“It was a great, great time of life. A lot of it was spent living in the UK and being connected with the London scene, which is extremely vibrant,” he says. “The amount of your musical growth is directly proportionate with your musical experience. So if you practice in a cave and live in a cave you're going to play like you practice in a cave and live in a cave. But going to hear world class performers is what creates your palate, the palate that you understand as being sound. When you hear music being made at the highest level, there are colors and textures and balances between voices and things that you don't otherwise hear. That's what was fabulous about living in a place like London. Every successful musician is exposed to a great variety of music making.”
 
He returned to Pleasanton in 1997, setting up a private teaching studio and starting a family and stepping back slightly from life as a performer. “Any opportunity to perform creates a lot of anxiety. You can’t settle down, you can’t devote time to your family — it’s really hard to do,” he says. “So the emphasis changed to teaching, which was fine, and my ex-wife (Tamriko Siprashvili) and I were playing two-piano concerts in the area.”
 
In June 2001, he earned a Master of Arts in Multimedia degree from California State University Hayward. The private teaching studio turned into a music school in 2005, which in turn became New World Music Academy in 2009. In addition to his activity at New World Music Academy, in 2012 he became the assistant professor of Piano, Piano Pedagogy, and Chamber Music at the University of British Columbia in Vancouver.
 
His enthusiasm for teaching is evident as he discusses the thrill of helping a student recognize and grow their musical voice. “They all have something different — I don't think there's any such thing as someone devoid of talent. I just think that it expresses itself in different ways,” Anderson says. “I mean, everybody has some kind of innate musicianship but has it been expressed? Has it been mined? Has it been explored? I see that in teaching at university level here at the University of British Columbia, I'll have kids come in 18, 19 years old dramatically different in their abilities, but all musical in some way.”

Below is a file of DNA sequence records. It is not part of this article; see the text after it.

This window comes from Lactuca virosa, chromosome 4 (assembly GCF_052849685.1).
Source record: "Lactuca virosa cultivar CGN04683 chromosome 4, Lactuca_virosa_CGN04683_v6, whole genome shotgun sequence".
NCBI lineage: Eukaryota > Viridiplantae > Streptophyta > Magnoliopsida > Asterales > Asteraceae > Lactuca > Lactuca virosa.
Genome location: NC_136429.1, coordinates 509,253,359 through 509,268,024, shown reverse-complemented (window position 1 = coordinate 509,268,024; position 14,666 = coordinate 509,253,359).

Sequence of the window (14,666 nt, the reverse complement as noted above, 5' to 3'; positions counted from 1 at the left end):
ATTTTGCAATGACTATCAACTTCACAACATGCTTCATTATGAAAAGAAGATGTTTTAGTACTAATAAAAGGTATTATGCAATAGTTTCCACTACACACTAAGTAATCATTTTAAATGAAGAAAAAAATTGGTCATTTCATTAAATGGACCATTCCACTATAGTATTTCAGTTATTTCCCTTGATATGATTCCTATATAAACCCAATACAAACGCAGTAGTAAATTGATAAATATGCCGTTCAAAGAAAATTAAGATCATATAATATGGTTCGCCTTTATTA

At New World, he is pleased to aid in the growth of the Academy’s students, whatever their goals are in music. Classes are offered in piano, jazz piano, voice, guitar and bass, drums, strings, woodwinds, brass, music theory, composing with computers, and songwriting.
 
“I'm extremely lucky to have such excellent teachers,” says Anderson. “I met Markus Pawlik, who is a piano teacher, on the competition circuit back in the late 80s. We met in Israel at the Arthur Rubenstein International Piano Competition. He's one of the best pianists anywhere, and he's teaching at the academy and has been there since 2012. We’ve got wonderful teachers there and not only in the classical realm. I've got John R. Burr, who's a Grammy nominated piano jazz blues pianist, teaching jazz, blues, improvisation, songwriting… It's fabulous stuff. We've got, of course, guitarists that that will teach you all sorts of styles.”
 
His appreciation extends to his entire staff. “I've got such incredible people working at New World. Kelly Conyers at the front desk is phenomenal — she's been there for eight years and knows the place inside and out. The entire staff is committed to the place and that's kind of what differentiates an integrated music school like that from taking lessons at a music store,” he says. “We have recitals where all of our teachers and students come together. We have events where we integrate and we interact as a staff and as teachers and as musicians. I do that when I'm there and I also do that from Vancouver — just calling them, checking in with them, sending them information when I run across something that I find is very informative and is likely to inform their teaching. There's a very great synergy, even from a distance. I think that's an important point.”
 
Anderson is proud of what he and his staff have been able to achieve and what they provide to their students. “It's all evolved into a nice sort of cross-pollination of information and research, with a goal of how to create love of music and how to foster it,” he says.
 
For further information on New World Music Academy, including the upcoming summer session of classes and other events, call (925) 462-5400 or access www.newworldmusicacademy.com.